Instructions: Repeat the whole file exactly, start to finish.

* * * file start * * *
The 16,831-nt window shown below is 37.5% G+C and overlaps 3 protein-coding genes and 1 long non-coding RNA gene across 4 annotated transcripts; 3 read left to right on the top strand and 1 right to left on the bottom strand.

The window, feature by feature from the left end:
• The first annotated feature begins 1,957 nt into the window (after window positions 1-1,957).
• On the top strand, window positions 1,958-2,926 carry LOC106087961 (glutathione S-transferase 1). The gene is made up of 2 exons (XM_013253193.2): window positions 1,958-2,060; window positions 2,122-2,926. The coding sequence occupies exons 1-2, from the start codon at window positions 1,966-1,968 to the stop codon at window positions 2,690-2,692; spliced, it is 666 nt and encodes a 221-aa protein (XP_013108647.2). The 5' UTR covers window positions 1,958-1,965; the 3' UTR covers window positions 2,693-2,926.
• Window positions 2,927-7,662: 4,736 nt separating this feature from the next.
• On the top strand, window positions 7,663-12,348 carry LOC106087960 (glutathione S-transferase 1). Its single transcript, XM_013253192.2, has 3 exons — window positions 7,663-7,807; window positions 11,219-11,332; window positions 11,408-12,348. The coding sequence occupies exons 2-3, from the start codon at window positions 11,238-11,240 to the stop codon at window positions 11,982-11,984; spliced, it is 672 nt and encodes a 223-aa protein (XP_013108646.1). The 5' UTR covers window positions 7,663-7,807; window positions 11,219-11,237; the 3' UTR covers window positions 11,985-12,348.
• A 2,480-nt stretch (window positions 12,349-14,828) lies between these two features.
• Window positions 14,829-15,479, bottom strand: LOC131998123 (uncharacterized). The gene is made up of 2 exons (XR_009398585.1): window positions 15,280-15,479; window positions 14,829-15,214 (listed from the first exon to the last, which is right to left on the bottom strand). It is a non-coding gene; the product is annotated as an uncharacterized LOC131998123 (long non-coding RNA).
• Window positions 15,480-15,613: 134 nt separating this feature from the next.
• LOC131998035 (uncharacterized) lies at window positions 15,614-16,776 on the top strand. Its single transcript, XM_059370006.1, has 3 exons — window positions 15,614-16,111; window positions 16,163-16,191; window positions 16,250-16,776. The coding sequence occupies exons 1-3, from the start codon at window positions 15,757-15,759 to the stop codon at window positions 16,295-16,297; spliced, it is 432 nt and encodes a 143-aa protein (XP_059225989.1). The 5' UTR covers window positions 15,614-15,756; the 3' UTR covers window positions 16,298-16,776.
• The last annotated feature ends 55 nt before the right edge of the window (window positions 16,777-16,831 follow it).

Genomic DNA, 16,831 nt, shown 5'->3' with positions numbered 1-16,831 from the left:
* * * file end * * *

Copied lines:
The 16,831-nt window shown below is 37.5% G+C and overlaps 3 protein-coding genes and 1 long non-coding RNA gene across 4 annotated transcripts; 3 read left to right on the top strand and 1 right to left on the bottom strand.

The window, feature by feature from the left end:
• The first annotated feature begins 1,957 nt into the window (after window positions 1-1,957).
• On the top strand, window positions 1,958-2,926 carry LOC106087961 (glutathione S-transferase 1). The gene is made up of 2 exons (XM_013253193.2): window positions 1,958-2,060; window positions 2,122-2,926. The coding sequence occupies exons 1-2, from the start codon at window positions 1,966-1,968 to the stop codon at window positions 2,690-2,692; spliced, it is 666 nt and encodes a 221-aa protein (XP_013108647.2). The 5' UTR covers window positions 1,958-1,965; the 3' UTR covers window positions 2,693-2,926.
• Window positions 2,927-7,662: 4,736 nt separating this feature from the next.
• On the top strand, window positions 7,663-12,348 carry LOC106087960 (glutathione S-transferase 1). Its single transcript, XM_013253192.2, has 3 exons — window positions 7,663-7,807; window positions 11,219-11,332; window positions 11,408-12,348. The coding sequence occupies exons 2-3, from the start codon at window positions 11,238-11,240 to the stop codon at window positions 11,982-11,984; spliced, it is 672 nt and encodes a 223-aa protein (XP_013108646.1). The 5' UTR covers window positions 7,663-7,807; window positions 11,219-11,237; the 3' UTR covers window positions 11,985-12,348.
• A 2,480-nt stretch (window positions 12,349-14,828) lies between these two features.
• Window positions 14,829-15,479, bottom strand: LOC131998123 (uncharacterized). The gene is made up of 2 exons (XR_009398585.1): window positions 15,280-15,479; window positions 14,829-15,214 (listed from the first exon to the last, which is right to left on the bottom strand). It is a non-coding gene; the product is annotated as an uncharacterized LOC131998123 (long non-coding RNA).
• Window positions 15,480-15,613: 134 nt separating this feature from the next.
• LOC131998035 (uncharacterized) lies at window positions 15,614-16,776 on the top strand. Its single transcript, XM_059370006.1, has 3 exons — window positions 15,614-16,111; window positions 16,163-16,191; window positions 16,250-16,776. The coding sequence occupies exons 1-3, from the start codon at window positions 15,757-15,759 to the stop codon at window positions 16,295-16,297; spliced, it is 432 nt and encodes a 143-aa protein (XP_059225989.1). The 5' UTR covers window positions 15,614-15,756; the 3' UTR covers window positions 16,298-16,776.
• The last annotated feature ends 55 nt before the right edge of the window (window positions 16,777-16,831 follow it).

Genomic DNA, 16,831 nt, shown 5'->3' with positions numbered 1-16,831 from the left: